Climate Troubles in Trump Country

May 23, 2017

More weather extremes.
While climate communicators are trying to figure out the magic formula to snap people out of denial, the Earth continues to speak in ever more convincing ways.

E&E News:

ALTON, Ill. — The first priority was, of course, keeping everyone safe, as floodwaters got so high that city crews stationed a canoe to navigate one of the lower downtown streets earlier in May.

Reopening the riverboat casino came a close second in this Mississippi River town 25 miles north of St. Louis, between the confluence of the Illinois and Missouri rivers.

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“The boat,” as Mayor Brant Walker calls the brightly colored Argosy casino, contributes $4 million to an annual city budget of $31 million. Floodwaters were still pooling in the lower part of town and in the casino parking lot, but shuttles ferried gamblers from staging points on drier ground to the reopened boat in the days after the worst of the flooding.

“It’s absolutely devastating, especially when you work with tight budgets we currently have,” Walker said.

Add climate change to the common bouts of inundation, and towns along the Mississippi are confronting a new reality, Walker said, one that compounds the misery of previous floods. The 180-year-old town has had five flood events in the past four years, he said, and four of those have been in the top 10 flooding disasters in Alton’s history.

“We’re now living in a world of extremes on the Mississippi River,” he said. “We just don’t get normal spring rains anymore. We get huge downpours.”

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Outside Illinois and Minnesota, the Mississippi’s 10-state path through the central United States is largely a red one. With the exception of major cities like St. Louis; Memphis, Tenn.; and New Orleans, the river runs through states where people voted for a president who has declared climate change a hoax and who, since his election, has done nearly everything within his powers to dismantle globally agreed-to limits on emissions and other efforts to reduce greenhouse gases that lead to global warming.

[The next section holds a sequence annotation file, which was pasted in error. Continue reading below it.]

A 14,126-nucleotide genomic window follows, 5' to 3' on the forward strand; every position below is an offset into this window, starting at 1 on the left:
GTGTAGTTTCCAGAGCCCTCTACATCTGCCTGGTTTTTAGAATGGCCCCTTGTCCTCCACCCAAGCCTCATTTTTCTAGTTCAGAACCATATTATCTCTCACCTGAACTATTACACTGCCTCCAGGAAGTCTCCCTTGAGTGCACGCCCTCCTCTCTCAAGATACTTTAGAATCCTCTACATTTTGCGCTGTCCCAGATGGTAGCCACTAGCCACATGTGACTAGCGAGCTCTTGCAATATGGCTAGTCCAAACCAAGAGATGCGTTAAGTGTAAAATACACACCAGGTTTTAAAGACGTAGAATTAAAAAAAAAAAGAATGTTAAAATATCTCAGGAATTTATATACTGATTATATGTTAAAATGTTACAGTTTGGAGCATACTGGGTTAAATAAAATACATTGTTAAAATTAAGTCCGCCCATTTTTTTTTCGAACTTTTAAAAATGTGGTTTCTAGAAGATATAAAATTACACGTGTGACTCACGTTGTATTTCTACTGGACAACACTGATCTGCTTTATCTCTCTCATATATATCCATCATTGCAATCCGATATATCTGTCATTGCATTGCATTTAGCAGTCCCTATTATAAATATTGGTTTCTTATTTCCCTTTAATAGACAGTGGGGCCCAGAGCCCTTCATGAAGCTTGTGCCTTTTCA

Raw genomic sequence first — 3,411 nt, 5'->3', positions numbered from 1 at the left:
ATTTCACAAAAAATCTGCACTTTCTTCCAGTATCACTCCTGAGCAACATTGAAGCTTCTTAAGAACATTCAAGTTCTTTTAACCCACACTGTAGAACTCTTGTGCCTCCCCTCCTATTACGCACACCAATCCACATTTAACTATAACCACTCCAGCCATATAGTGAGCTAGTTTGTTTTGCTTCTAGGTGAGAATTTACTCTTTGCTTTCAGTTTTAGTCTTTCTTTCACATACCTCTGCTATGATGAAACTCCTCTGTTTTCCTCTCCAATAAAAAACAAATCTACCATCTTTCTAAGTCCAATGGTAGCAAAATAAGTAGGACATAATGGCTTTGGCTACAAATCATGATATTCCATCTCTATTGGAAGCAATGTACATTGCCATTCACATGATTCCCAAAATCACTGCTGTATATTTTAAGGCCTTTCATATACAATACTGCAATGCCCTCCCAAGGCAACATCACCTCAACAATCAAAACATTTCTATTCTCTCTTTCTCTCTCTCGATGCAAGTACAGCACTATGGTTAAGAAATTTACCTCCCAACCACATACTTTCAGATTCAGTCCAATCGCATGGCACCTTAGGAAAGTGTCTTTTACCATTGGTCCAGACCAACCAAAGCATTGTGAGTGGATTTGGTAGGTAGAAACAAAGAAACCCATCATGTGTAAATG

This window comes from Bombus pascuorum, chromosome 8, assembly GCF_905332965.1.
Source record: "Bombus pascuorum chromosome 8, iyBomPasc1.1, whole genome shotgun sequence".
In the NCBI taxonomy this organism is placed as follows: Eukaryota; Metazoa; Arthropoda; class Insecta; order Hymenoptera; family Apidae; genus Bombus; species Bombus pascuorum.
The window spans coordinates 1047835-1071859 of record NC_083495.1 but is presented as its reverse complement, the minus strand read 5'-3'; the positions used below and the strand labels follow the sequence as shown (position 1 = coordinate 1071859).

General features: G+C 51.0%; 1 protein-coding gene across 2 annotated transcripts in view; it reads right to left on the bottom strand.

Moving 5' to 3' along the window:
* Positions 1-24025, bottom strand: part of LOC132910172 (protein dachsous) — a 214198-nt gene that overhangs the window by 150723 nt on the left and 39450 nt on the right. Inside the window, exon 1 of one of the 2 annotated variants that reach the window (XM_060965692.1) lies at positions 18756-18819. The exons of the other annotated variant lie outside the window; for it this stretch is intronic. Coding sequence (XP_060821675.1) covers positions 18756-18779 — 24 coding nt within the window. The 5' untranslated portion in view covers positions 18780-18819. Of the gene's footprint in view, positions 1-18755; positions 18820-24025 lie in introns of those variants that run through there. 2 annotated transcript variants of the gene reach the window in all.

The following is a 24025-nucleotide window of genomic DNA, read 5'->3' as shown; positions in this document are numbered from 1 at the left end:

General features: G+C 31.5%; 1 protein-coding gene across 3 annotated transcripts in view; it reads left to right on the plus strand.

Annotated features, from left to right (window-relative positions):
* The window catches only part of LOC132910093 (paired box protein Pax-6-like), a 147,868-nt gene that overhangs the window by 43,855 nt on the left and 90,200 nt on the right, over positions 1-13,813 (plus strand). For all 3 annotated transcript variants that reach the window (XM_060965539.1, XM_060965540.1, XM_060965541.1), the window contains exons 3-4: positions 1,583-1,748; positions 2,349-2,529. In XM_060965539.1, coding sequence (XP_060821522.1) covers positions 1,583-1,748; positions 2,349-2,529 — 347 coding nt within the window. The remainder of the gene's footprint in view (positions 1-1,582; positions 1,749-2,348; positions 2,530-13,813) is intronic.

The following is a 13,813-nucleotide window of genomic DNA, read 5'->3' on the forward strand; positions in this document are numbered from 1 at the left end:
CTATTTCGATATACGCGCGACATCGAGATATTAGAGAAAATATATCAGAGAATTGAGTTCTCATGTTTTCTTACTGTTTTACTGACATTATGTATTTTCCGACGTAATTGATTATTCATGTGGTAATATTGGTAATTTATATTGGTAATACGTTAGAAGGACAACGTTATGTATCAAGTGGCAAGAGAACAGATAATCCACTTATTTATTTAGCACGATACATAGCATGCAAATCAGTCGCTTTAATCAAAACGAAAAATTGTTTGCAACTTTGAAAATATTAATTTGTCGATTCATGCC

Yet along the Mississippi’s banks, even in some conservative quarters, people have begun to wonder about the consequences of the man-made changes occurring not just to the path of the river and its tributaries, but to the atmosphere itself. The National Climate Assessment says that the Midwest faces many threats from climate change, including heat waves, drought and flooding. One has already arrived: heavier precipitation caused by a warmer atmosphere capable of holding more moisture.

“I hope people are just realizing that climate change is playing a role in all these tragedies our region is facing these past several years,” said David Stokes, a Republican who serves as executive director of the St. Louis-based Great Rivers Habitat Alliance, an organization that addresses issues affecting wetlands and floodplain use in the confluence region of the Mississippi, Missouri and Illinois rivers.

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2 Responses to “Climate Troubles in Trump Country”

  1. funslinger62 Says:

    The video is not working.


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